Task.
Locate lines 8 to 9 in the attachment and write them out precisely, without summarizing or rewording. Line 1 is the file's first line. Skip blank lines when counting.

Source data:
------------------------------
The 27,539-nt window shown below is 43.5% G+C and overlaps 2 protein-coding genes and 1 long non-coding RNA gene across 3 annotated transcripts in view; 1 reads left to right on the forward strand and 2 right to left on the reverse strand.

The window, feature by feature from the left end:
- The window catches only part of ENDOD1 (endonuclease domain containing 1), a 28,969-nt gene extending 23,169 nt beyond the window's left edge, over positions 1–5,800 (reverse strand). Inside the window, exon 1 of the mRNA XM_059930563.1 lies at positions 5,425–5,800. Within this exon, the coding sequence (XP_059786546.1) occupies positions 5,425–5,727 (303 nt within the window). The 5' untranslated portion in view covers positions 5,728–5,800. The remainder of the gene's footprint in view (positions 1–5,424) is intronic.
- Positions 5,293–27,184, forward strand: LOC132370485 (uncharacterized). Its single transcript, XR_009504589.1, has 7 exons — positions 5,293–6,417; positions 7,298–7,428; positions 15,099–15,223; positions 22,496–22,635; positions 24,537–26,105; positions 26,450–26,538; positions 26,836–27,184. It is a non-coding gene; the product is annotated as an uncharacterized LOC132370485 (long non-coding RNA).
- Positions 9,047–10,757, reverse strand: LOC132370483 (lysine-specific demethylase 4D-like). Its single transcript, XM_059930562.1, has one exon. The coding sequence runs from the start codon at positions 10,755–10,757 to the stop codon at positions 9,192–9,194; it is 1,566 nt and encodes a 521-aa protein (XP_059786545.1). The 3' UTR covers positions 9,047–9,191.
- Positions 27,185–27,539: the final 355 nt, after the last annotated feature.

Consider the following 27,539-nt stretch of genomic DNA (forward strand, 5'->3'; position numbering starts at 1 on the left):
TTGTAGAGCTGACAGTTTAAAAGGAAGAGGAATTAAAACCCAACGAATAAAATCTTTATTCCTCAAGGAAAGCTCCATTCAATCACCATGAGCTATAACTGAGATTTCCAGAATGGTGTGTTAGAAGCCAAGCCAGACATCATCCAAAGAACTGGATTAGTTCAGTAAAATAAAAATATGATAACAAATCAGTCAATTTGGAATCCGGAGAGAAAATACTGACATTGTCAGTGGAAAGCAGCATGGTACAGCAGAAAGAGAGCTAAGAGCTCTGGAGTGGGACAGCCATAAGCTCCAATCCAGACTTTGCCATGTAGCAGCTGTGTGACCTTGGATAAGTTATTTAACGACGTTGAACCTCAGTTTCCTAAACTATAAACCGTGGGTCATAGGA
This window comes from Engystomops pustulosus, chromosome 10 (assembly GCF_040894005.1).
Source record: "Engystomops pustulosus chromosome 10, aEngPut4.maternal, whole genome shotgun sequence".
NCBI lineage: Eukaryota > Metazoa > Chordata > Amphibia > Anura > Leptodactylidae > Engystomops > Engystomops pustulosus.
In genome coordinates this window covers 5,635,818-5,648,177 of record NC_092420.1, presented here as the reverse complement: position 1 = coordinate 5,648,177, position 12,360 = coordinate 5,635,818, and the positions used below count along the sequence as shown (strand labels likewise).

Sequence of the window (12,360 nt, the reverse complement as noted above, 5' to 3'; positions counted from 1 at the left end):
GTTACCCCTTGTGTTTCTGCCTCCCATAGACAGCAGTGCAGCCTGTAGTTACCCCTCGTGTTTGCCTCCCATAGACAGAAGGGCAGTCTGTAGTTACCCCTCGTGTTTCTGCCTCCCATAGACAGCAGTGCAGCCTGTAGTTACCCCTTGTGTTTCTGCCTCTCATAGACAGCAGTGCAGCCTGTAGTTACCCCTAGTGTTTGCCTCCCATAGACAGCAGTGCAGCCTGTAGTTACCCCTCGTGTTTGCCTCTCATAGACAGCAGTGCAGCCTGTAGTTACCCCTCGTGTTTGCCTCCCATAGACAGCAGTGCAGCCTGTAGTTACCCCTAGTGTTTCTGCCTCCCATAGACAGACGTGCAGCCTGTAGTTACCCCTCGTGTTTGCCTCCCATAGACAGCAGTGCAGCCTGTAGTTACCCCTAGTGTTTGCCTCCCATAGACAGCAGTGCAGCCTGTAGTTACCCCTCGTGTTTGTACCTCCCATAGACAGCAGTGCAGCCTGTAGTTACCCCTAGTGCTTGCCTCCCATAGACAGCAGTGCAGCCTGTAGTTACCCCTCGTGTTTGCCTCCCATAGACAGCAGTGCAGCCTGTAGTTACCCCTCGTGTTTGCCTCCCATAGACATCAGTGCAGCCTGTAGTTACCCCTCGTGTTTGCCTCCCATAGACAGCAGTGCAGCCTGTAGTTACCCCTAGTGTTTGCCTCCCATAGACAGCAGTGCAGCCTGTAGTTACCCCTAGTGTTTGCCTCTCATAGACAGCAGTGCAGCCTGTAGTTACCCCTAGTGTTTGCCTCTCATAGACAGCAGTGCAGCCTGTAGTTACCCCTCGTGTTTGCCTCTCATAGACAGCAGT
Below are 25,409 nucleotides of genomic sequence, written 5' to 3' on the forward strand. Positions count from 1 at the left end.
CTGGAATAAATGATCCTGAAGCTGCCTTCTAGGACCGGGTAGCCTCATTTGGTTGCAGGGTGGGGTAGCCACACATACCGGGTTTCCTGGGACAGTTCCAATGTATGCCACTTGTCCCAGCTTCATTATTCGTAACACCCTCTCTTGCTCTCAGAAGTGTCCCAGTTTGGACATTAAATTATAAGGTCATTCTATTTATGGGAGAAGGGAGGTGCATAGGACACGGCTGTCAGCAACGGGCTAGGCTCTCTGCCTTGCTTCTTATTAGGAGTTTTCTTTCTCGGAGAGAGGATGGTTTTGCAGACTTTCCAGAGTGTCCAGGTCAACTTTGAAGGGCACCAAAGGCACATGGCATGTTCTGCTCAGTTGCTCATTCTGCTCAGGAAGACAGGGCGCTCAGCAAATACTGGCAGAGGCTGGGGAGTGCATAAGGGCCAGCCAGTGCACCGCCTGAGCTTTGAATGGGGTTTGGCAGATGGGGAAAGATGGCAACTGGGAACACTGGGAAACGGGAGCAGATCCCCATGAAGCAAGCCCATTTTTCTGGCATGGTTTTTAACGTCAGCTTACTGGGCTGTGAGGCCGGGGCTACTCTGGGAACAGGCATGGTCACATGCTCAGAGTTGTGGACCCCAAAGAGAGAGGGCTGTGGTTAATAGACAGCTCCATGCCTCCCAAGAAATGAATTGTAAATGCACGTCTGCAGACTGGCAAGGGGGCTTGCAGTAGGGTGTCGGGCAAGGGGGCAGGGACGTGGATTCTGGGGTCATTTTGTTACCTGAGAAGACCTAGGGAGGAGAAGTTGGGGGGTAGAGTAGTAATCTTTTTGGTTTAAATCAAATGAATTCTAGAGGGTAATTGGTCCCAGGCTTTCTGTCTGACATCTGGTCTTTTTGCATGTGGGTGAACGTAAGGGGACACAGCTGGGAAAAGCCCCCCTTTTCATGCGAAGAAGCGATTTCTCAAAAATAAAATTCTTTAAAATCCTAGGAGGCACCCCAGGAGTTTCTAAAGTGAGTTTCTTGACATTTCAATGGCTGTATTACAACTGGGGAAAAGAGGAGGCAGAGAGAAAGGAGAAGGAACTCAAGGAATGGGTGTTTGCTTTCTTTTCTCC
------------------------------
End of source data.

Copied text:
TTGTAGAGCTGACAGTTTAAAAGGAAGAGGAATTAAAACCCAACGAATAAAATCTTTATTCCTCAAGGAAAGCTCCATTCAATCACCATGAGCTATAACTGAGATTTCCAGAATGGTGTGTTAGAAGCCAAGCCAGACATCATCCAAAGAACTGGATTAGTTCAGTAAAATAAAAATATGATAACAAATCAGTCAATTTGGAATCCGGAGAGAAAATACTGACATTGTCAGTGGAAAGCAGCATGGTACAGCAGAAAGAGAGCTAAGAGCTCTGGAGTGGGACAGCCATAAGCTCCAATCCAGACTTTGCCATGTAGCAGCTGTGTGACCTTGGATAAGTTATTTAACGACGTTGAACCTCAGTTTCCTAAACTATAAACCGTGGGTCATAGGA
This window comes from Engystomops pustulosus, chromosome 10 (assembly GCF_040894005.1).